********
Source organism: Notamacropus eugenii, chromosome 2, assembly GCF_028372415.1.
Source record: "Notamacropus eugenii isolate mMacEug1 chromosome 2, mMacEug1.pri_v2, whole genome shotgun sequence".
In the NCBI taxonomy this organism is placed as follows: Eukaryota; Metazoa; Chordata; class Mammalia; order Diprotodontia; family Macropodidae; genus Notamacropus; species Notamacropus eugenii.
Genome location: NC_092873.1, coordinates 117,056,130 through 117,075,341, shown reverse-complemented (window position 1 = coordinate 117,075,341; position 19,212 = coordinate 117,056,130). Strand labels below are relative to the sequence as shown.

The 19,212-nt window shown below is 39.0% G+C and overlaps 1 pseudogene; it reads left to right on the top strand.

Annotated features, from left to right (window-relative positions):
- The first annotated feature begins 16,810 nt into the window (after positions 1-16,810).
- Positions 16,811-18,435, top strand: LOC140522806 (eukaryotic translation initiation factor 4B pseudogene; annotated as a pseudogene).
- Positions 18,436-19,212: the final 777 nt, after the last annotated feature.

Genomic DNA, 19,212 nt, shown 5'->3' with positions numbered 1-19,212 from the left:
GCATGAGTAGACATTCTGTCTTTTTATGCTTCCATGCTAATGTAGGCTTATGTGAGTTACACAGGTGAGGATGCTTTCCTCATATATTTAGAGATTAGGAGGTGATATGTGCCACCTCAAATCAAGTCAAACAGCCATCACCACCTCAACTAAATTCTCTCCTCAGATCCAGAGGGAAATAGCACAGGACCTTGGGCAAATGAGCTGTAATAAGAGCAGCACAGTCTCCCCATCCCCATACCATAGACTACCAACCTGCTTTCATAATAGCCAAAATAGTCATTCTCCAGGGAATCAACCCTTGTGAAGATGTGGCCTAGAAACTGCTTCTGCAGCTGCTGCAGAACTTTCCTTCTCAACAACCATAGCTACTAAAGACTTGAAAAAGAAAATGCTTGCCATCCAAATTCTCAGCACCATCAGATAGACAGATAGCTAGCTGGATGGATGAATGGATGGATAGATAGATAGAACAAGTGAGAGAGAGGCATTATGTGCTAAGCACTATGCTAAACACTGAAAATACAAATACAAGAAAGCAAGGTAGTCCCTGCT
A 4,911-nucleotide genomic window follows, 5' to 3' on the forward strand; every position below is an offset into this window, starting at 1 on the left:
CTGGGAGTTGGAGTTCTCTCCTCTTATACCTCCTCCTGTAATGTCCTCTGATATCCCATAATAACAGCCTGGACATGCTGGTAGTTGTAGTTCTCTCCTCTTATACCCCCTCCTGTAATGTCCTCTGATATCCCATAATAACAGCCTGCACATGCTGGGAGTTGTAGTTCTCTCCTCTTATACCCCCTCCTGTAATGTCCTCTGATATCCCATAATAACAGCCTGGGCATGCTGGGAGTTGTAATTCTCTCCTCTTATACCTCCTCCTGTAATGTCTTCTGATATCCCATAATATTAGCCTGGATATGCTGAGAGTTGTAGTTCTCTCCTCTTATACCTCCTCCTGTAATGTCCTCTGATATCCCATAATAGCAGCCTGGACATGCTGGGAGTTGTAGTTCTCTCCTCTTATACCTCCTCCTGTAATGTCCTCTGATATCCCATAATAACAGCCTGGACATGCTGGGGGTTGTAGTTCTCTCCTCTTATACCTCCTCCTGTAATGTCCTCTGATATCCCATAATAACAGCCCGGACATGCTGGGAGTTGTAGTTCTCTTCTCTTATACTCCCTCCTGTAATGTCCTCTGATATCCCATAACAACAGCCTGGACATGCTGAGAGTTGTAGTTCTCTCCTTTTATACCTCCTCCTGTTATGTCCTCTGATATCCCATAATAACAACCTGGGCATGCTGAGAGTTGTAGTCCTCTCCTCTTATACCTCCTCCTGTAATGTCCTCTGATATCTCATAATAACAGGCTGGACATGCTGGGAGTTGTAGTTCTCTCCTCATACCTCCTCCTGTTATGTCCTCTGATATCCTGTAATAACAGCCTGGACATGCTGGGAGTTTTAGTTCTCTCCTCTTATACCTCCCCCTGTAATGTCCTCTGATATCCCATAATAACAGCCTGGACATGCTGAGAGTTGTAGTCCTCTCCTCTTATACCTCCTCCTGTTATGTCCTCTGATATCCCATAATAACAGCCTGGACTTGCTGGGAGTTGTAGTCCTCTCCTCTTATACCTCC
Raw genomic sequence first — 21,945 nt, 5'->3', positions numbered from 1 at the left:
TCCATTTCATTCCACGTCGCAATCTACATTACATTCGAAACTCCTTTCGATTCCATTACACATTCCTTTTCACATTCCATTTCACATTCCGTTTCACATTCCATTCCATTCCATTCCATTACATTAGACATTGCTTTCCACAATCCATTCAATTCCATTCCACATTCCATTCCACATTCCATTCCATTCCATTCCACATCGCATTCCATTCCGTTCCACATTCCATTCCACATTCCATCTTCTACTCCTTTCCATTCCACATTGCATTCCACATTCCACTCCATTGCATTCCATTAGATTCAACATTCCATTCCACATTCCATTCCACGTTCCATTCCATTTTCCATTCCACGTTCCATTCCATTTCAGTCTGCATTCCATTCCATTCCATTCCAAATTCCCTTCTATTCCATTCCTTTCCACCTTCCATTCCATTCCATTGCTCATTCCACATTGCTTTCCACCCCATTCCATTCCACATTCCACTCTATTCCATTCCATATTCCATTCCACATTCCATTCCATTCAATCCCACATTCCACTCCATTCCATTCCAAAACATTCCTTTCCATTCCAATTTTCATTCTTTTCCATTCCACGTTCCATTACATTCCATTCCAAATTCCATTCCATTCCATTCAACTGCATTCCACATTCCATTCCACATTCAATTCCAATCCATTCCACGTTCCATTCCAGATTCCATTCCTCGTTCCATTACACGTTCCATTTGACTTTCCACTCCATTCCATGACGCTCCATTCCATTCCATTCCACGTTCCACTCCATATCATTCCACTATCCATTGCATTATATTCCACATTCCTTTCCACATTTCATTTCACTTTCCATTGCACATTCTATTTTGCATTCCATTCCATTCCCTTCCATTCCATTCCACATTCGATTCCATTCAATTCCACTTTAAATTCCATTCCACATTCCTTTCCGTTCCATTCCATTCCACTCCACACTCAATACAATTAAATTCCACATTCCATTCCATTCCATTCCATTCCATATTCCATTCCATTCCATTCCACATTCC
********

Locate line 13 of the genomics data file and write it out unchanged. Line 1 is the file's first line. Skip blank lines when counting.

CTGGGAGTTGGAGTTCTCTCCTCTTATACCTCCTCCTGTAATGTCCTCTGATATCCCATAATAACAGCCTGGACATGCTGGTAGTTGTAGTTCTCTCCTCTTATACCCCCTCCTGTAATGTCCTCTGATATCCCATAATAACAGCCTGCACATGCTGGGAGTTGTAGTTCTCTCCTCTTATACCCCCTCCTGTAATGTCCTCTGATATCCCATAATAACAGCCTGGGCATGCTGGGAGTTGTAATTCTCTCCTCTTATACCTCCTCCTGTAATGTCTTCTGATATCCCATAATATTAGCCTGGATATGCTGAGAGTTGTAGTTCTCTCCTCTTATACCTCCTCCTGTAATGTCCTCTGATATCCCATAATAGCAGCCTGGACATGCTGGGAGTTGTAGTTCTCTCCTCTTATACCTCCTCCTGTAATGTCCTCTGATATCCCATAATAACAGCCTGGACATGCTGGGGGTTGTAGTTCTCTCCTCTTATACCTCCTCCTGTAATGTCCTCTGATATCCCATAATAACAGCCCGGACATGCTGGGAGTTGTAGTTCTCTTCTCTTATACTCCCTCCTGTAATGTCCTCTGATATCCCATAACAACAGCCTGGACATGCTGAGAGTTGTAGTTCTCTCCTTTTATACCTCCTCCTGTTATGTCCTCTGATATCCCATAATAACAACCTGGGCATGCTGAGAGTTGTAGTCCTCTCCTCTTATACCTCCTCCTGTAATGTCCTCTGATATCTCATAATAACAGGCTGGACATGCTGGGAGTTGTAGTTCTCTCCTCATACCTCCTCCTGTTATGTCCTCTGATATCCTGTAATAACAGCCTGGACATGCTGGGAGTTTTAGTTCTCTCCTCTTATACCTCCCCCTGTAATGTCCTCTGATATCCCATAATAACAGCCTGGACATGCTGAGAGTTGTAGTCCTCTCCTCTTATACCTCCTCCTGTTATGTCCTCTGATATCCCATAATAACAGCCTGGACTTGCTGGGAGTTGTAGTCCTCTCCTCTTATACCTCC